Wednesday, August 29, 2012

The Violence Of The International Solidarity Movement And The Death Of Rachel Corrie

During the past few days she [Rachel Corrie] and the nine other ISM activists had become preoccupied with an anonymous letter circulating through Rafah that cast suspicion on the human shields. "Who are they? Why are they here? Who asked them to come here?" it asked. The letter referred to Corrie and the other expatriate women in Rafah as "nasty foreign bitches" whom "our Palestinian young men are following around." It was a sobering reminder that outsiders -- even international do-gooders -- were untrustworthy in the eyes of some Palestinians.

That morning, the ISM team tried to devise a strategy to counteract the letter's effects. "We all had a feeling that our role was too passive. We talked about how to engage the Israeli military," Richard "Fuzz" Purssell told me by phone from Great Britain...That morning, team members made a number of proposals that seemed designed only to aggravate the problem. Purssell, for instance, suggested marching on a checkpoint that had been the site of several suicide attacks. "The idea was to more directly challenge the Israeli military dominance using our international status," Purssell told me.
Joshua Hammer, The Death of Rachel Corrie, in Mother Jones

Left unsaid in the mindless rush to condemn the verdict in the Rachel Corrie death is that the pro-terrorist group International Solidarity Movement that encouraged Rachel Corrie and others to put themselves in harms way have acted, and will continue to act, with impunity -- never having to answer for the deaths and injuries they have caused to their members.

Is the International Solidarity Movement (ISM) really a non-violent group?

Here is the ISM in their own words:

  • Back in 2004, The Daily Telegraph described the International Solidarity Movement as The 'Peace' Group That Embraces Violence:
    In a 2002 article, the movement's co-founders, Adam Shapiro, a New York Jew, and Huwaida Arraf, a Palestinian Christian, urged: "The Palestinian resistance must take on a variety of characteristics, both non-violent and violent."

    Mr Shapiro and Miss Arraf predicted that "yes, people will get killed and injured" and suggested that the casualties "would be considered shaheed", using the Arabic term for martyrs applied to suicide bombers. [emphasis added]

  • The Washington Post wrote that the ISM sees itself as an army where some will die:
    "It's possible they [the protesters] were not as disciplined as we would have liked," Thom Saffold, a founder and organizer of the International Solidarity Movement, said in a telephone interview from the group's base in Ann Arbor, Mich. "But we're like a peace army. Generals send young men and women off to operations, and some die." [emphasis added]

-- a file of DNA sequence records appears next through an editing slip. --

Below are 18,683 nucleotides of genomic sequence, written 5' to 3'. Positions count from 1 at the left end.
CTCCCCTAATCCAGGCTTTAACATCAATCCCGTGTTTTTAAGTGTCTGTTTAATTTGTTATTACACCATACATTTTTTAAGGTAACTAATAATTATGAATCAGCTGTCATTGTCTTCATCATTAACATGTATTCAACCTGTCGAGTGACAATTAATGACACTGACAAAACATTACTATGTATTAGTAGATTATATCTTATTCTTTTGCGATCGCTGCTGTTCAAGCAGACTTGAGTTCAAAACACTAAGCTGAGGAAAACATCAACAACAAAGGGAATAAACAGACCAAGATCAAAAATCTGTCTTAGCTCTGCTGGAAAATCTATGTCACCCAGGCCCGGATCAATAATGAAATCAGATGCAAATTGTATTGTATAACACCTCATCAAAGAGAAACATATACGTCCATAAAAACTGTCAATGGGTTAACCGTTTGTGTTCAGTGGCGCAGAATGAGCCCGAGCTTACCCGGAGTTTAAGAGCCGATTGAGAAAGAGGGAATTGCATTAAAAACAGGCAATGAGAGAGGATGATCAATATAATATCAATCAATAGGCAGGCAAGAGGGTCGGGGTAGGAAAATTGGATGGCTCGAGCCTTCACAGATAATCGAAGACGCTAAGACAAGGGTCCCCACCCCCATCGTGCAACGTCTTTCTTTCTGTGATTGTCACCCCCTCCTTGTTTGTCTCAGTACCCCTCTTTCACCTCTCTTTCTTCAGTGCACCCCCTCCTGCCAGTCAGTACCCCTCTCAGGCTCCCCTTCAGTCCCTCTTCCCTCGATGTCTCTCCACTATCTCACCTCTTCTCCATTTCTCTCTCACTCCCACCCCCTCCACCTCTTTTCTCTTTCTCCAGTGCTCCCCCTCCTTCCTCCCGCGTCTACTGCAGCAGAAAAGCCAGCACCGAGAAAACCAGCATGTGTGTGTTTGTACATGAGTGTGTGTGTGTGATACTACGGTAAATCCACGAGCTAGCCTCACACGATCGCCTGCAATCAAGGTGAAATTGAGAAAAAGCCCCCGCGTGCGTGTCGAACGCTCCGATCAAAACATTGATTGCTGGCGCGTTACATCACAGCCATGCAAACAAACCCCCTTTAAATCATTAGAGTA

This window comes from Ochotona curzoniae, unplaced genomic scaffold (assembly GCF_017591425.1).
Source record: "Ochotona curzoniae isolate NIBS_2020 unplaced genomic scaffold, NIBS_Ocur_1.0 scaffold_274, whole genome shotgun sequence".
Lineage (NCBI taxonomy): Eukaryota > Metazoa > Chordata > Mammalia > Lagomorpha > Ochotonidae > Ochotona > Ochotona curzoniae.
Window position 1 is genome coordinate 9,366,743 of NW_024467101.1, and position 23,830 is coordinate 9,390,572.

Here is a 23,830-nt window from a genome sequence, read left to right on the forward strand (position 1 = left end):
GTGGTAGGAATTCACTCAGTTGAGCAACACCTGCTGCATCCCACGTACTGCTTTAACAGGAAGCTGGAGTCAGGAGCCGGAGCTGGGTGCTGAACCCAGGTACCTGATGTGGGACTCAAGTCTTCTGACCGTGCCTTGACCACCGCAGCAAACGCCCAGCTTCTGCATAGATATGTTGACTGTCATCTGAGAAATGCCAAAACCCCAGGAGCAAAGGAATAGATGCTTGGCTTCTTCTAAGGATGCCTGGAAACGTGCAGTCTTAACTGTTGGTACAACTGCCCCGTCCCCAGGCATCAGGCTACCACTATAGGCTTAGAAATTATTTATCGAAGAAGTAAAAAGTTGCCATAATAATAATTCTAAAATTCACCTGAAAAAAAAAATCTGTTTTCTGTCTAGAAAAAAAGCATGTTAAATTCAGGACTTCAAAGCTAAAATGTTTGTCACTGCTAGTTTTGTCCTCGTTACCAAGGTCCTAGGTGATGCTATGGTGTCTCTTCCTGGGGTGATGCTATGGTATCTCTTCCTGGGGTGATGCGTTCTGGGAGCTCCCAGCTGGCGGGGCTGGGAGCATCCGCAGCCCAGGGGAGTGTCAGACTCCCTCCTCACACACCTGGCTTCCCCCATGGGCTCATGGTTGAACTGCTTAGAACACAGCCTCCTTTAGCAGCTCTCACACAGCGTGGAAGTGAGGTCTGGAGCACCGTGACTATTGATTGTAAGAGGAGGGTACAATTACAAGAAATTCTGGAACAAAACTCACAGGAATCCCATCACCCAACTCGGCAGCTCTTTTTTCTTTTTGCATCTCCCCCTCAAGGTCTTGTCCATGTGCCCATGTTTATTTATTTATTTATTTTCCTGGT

• Richard Purssell, ISM member, acknowledges the danger they put themselves in:
    For two hours we attempted at great risk to ourselves to obstruct and frustrate the bulldozers in their work.

  • In 2002, ISM themselves wrote that the International Solidarity Movement encouraged volunteers to put themselves in danger -- and saw value in it.
    Without a doubt the level of risk dramatically increased in this latest ISM campaign with internationals on the receiving end of shrapnel, live fire over their heads, tear-gassing, rubber bullets, sound bombs, beatings, interrogations, arrests and deportations. Without sounding crass, the benefits were many and obvious. [emphasis added]

  • Corrie’s ISM colleague and handler, Joseph Smith justified sacrifying the lives of its volunteers:
    “The spirit that she died for is worth a life. This idea of resistance, this spirit of resisting this brutal occupying force, is worth anything. And many, many, many Palestinians give their lives for it all the time. So the life of one international, I feel, is more than worth the spirit of resisting oppression.” [emphasis added]

Here is Rachel Corrie, before and after imbibing that "spirit of resisting oppression"
Rachel Corrie in 2002. Credit NY Times
Rachel Corrie burning a mock US flag in 2003. Credit LGF

So, Mr. Smith: Was the propaganda value of Rachel Corrie's life worth it?
  • How much did the International Solidarity Movement have to do with turning Rachel Corrie into what the media glibly calls a "peace activist"?
  • How much did the International Solidarity Movement have to do with Rachel Corrie -- and other members -- putting themselves in harms way?
  • How much longer will the International Solidarity Movement continue to put its members in harms way with impunity?
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1 comment:

Daled Amos said...


I broached the idea to some people, but I don't have a consensus that in the long run this is as pressing as some other issues.